Invasive alien species strategy
With thousands of different plant and animal species, Canada is rich in biodiversity. But did you know that not all these species are native to the habitats where they live? Some of them are “alien species” that come from other parts of the country or the world. Numerous factors are responsible for the introduction and spread of alien species, including
- climate change
- unintentional introductions from ship ballast and along roads
- intentional introductions
- increased susceptibility of altered or degraded ecosystems
Some alien species do not pose any immediate risk and may even provide important benefits. However, many others can cause significant ecological, economic and environmental damage. These species are known as “invasive” alien species.
Invasive alien species cost the global economy billions of dollars every year. This includes the costs of control but also reduced revenues from commercial fisheries, tourism, manufacturing, and other industries. Invasive alien species harm biodiversity by
- displacing native species and competing with them for resources
- degrading habitat
- introducing diseases
- breeding with native species to form hybrids
Their impact on native ecosystems, habitats and species is severe and often irreversible.
Controlling invasive non-native species is expensive, and eliminating them is seldom possible. They are an emerging threat to northern Canadian ecosystems as climate warms and species intolerant of current northern climatic conditions expand their ranges.
An Invasive Alien Species Strategy for Canada
In 2004, the federal government, working with its provincial and territorial counterparts, developed An Invasive Alien Species Strategy for Canada (archived document in PDF format). This national strategy seeks to safeguard Canada’s native biodiversity and protect domesticated plants and animals from invasive alien species. It establishes four priorities:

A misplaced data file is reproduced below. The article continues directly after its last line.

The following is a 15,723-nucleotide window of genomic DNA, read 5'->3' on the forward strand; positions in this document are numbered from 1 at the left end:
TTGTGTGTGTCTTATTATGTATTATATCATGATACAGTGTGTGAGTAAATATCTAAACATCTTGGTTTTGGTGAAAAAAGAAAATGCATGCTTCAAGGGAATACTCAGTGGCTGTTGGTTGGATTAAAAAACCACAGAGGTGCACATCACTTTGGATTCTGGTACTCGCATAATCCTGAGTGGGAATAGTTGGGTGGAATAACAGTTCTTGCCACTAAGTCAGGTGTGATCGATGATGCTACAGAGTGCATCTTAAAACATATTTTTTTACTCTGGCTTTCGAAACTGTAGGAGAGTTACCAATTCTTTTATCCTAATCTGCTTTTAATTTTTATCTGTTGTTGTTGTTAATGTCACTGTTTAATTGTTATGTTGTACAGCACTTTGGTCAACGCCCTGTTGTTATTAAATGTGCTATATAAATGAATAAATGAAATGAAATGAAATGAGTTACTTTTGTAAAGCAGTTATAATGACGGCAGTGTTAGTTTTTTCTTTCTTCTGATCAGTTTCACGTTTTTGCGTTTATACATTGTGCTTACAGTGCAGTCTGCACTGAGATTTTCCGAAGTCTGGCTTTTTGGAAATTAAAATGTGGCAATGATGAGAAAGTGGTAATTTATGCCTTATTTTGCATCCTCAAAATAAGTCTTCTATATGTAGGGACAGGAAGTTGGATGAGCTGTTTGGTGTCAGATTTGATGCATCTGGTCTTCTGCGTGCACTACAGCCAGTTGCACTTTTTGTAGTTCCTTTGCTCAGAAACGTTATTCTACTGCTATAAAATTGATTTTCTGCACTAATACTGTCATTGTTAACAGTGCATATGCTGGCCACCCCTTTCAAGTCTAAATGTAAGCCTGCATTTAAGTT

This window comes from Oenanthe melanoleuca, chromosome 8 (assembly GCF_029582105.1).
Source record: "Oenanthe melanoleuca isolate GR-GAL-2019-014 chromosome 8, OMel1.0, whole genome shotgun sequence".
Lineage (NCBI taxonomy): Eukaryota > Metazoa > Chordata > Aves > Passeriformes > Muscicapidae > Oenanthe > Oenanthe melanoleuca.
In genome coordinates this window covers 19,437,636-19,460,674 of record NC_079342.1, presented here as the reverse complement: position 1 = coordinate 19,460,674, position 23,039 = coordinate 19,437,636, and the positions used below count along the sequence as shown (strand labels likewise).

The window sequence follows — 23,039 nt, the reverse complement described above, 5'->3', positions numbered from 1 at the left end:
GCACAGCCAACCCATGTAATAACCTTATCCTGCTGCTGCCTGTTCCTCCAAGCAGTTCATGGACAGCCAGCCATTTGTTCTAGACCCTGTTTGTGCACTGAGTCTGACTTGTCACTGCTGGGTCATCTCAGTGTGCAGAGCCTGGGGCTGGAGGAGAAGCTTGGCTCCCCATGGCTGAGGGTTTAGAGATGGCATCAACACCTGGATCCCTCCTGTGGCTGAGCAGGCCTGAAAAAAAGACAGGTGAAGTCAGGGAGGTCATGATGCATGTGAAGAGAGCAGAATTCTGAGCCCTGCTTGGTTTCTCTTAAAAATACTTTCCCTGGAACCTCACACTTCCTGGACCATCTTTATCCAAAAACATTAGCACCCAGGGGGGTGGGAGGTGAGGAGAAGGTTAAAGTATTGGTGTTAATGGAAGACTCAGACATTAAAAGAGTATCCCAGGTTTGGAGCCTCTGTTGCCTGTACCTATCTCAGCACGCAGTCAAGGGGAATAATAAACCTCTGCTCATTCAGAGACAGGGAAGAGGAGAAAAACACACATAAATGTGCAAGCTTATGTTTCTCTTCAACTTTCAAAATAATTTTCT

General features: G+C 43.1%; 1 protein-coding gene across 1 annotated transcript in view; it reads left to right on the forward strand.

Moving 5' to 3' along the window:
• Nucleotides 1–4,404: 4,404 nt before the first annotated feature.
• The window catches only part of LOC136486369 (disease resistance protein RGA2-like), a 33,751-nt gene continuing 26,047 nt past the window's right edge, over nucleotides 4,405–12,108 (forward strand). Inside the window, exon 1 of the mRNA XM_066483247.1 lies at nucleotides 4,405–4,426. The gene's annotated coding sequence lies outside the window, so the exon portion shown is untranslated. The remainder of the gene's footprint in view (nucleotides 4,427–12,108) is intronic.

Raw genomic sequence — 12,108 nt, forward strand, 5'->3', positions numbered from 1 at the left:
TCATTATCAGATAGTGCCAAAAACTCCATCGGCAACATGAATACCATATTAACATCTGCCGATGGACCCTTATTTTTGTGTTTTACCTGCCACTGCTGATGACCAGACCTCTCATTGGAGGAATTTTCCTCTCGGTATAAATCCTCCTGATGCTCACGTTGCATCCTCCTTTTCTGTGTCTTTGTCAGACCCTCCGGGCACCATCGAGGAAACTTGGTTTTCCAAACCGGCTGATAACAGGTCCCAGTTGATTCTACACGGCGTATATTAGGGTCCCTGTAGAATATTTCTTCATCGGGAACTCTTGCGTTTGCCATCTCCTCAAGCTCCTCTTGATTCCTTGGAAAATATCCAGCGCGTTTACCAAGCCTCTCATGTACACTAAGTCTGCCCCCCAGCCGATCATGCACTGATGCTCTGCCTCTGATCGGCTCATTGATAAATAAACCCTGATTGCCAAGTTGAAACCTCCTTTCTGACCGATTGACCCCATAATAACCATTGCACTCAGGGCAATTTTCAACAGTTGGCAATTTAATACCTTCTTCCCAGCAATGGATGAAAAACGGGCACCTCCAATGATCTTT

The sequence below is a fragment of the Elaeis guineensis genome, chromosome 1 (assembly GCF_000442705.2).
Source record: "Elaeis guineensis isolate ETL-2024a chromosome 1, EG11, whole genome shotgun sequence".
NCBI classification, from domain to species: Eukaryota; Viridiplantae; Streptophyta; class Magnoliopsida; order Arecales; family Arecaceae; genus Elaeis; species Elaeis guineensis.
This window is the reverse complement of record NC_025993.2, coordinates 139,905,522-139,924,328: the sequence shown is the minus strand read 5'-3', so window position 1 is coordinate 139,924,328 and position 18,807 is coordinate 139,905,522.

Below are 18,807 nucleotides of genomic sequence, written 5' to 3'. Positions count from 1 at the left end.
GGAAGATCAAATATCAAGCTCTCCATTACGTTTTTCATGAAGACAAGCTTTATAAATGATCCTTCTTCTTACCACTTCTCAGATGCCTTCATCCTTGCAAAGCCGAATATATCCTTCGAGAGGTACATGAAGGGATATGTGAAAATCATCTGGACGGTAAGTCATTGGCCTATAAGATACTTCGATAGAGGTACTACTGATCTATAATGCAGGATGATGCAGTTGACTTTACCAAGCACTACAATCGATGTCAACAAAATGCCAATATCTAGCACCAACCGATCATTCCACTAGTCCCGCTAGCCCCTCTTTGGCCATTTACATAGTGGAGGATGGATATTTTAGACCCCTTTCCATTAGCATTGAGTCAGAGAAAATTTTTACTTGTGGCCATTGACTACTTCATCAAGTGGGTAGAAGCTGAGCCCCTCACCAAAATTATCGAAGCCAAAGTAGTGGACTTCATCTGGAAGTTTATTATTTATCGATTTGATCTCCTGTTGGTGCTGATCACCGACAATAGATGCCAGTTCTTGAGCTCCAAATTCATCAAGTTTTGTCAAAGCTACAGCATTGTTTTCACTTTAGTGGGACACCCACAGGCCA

- prevention of new invasions
- early detection of new invaders if prevention fails
- rapid response to new invaders
- management of established and spreading invaders (containment, eradication, and control)
Since 2004, a variety of complementary strategies focusing on specific sectors or jurisdictions have been developed in support of the national strategy.
Federal, provincial and territorial governments continue to identify invasive alien species as a shared priority. The 2020 Biodiversity goals and targets for Canada include the following target: “By 2020, pathways of invasive alien species introductions are identified, and risk-based intervention or management plans are in place for priority pathways and species.”
Invasive Alien Species Partnership Program
Between 2005 and 2012, the Invasive Alien Species Partnership Program (IASPP) provided nearly $5.6 million to 170 projects aimed at engaging Canadians in actions to prevent, detect and manage invasive alien species.
Note: To view some of these links, you will need a free PDF reader. Download it from the Environment and Climate Change Canada help page.
Environment and Climate Change Canada:
- Canadian Environmental Sustainability Indicators (CESI): Newly Established Invasive Alien Species in Canada
Links external to the federal government
- Convention on Biological Diversity: Invasive Alien Species
- IUCN Invasive Species Specialist Group
- Global Invasive Alien Species Information Partnership
- Conservation of Arctic Fauna and Flora: arctic invasive species
- 2020 Biodiversity Goals and Targets for Canada. Target 11: Invasive Alien Species
- Canadian Biodiversity: Ecosystem Status and Trends 2010
- Canadian Council on Invasive Species
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